Russia, Putin, Russian Government discussed on Planet Money

Planet Money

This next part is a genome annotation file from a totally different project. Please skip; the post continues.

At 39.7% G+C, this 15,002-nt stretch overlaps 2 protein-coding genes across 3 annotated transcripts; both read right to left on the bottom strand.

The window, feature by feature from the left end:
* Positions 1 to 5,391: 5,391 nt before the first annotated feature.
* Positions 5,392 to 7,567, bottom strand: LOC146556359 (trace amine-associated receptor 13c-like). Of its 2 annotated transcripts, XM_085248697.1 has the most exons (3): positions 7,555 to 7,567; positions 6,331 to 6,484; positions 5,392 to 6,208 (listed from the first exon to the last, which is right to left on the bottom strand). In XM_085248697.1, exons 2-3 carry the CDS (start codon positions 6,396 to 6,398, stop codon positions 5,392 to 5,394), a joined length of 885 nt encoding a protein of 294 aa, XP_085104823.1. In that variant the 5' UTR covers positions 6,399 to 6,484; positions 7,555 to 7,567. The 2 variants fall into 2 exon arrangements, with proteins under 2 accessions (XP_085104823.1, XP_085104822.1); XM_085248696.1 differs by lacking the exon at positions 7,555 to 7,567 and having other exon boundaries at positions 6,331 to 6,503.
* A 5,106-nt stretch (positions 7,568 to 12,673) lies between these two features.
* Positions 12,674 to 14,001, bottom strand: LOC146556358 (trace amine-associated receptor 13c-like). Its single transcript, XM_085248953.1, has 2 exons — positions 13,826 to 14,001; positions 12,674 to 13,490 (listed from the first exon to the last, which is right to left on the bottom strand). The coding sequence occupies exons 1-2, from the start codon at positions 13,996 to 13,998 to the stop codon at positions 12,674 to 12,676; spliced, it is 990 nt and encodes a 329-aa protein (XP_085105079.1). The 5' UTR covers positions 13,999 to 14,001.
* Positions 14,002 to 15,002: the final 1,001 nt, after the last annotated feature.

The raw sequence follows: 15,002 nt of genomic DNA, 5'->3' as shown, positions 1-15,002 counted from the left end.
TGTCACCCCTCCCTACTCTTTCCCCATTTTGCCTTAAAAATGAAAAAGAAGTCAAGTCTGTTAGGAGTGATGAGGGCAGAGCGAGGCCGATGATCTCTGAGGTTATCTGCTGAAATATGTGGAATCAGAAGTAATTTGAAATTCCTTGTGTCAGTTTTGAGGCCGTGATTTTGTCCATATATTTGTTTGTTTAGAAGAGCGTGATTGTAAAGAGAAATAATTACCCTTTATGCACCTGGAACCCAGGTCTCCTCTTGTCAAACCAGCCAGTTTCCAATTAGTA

I know, but trust me. Check out everyone and their mom. Every Wednesday in the wait wait, don't tell me podcast feed. Okay, sanctioned proofing. The last time Russia invaded Ukraine, the U.S. hit Russia with all sorts of sanctions. Vladimir Putin didn't like that. He wanted to be able to do whatever he wanted to do without repercussions. So he started trying to make Russia immune to future sanctions so that he could put himself in this position to say, go ahead, impose your sanctions. They're not going to hurt us. Vadim Putin has been preparing for this moment for the past 8 years. Andrew Weiss is with the Carnegie endowment for international peace. He's a Russia expert, was on the National Security Council. And he has been very closely watching as Russia has put up its defenses. He says there are a few things Russia has been doing. Like it started stockpiling foreign currency. Russia has huge reserves in a few different currencies and gold. Right now, the Russian government basically has stuck away in a mattress somewhere on the order of $635 billion. These are huge amounts of money that would give rush to the ability to brazen out new forms of western pressure and sanctions. So that's one way that Russia has tried to sanction proof its economy by stashing cash that it can tap into at any time. But the reserve might not be enough. So Russia has done other things to prepare for this moment. Putin has been building relationships with China to work around future U.S. banking sanctions. He made Russia's exchange rate free floating, which basically just means Russia is less dependent on the dollar. And, and here's the big important thing, he's reduced his reliance on foreign investment on western financing. Basically, Putin decided, I think we're going to stop borrowing money. Vladimir Putin is allergic to borrowing money. So back in 2014, 2015, Russian companies borrowed tons of money in the west, had tons of banking relationships, all that has slowly scaled back in the subsequent 8 years. And so he's not looking to use the banking system in Russia or access to western capital to make Russia great. And Andrew says there's one big reason Putin can pull this off, how he can run a country without borrowing a lot of money. Putin thinks he can pay for a lot of what Russia needs by exporting oil and selling it on the global market. This is his Trump card. Basically, every day that Russian government in some form or another pumps out four plus million barrels of oil a day, and it sells those on world markets. And if oil is priced at as it is right now, around a $100 a barrel, that is a lot of money every single day. By the way, Russia can still sell oil because no one has put sanctions on Russian oil, yet it could happen. But stopping Russian oil exports would be terrible for the global economy. It's a horrible dynamic in terms of trying to choke off the ability for Putin to finance himself. And he has all this dollar income that's coming in every day from selling oil and gas. How does he have access to U.S. dollars by selling oil? All major transactions involving oil and gas are conducted in western currencies. So every time Russia sells oil, it's mostly receiving either dollars or Euros. I mean, it's certainly undermines the sanctions in a very big way if the idea is shut them off, freeze them out to U.S. dollars, and then they have this unlimited access to U.S. dollars through this other way. Yep, Russia has the world over a barrel. And Vladimir Putin knows this. It's part of his whole calculus with Ukraine. Yep. So the idea is we know that the things we sell are too important to you for you the west to sanction them. So does this make Russia sanction proof then? We're going to find out Putin feels he can basically tough things out. He can tighten his belt at home. He can continue to run a very tight budget and make the average Russian bear the brunt of any adjustment. That's the structure of the Russian economy that Vladimir Putin has deliberately built. It's a fortress mentality. A fortress that is how everyone is describing Russia right now and listen. Even people like Andrew, who think that Russia is pretty well positioned, say that these sanctions will hurt. If just some of your banks get cut off, you can maybe tough it out. But if all the big ones do, which could still happen, that would be harder. Plus, the U.S. has announced another kind of sanction to prevent Russia from getting pretty important technology that's been developed in the U.S.. The goal here is to cut Russia off from technology it needs for its military. It's shipping industry. It's space program. Andrew Weiss says the U.S. has rolled out maybe.

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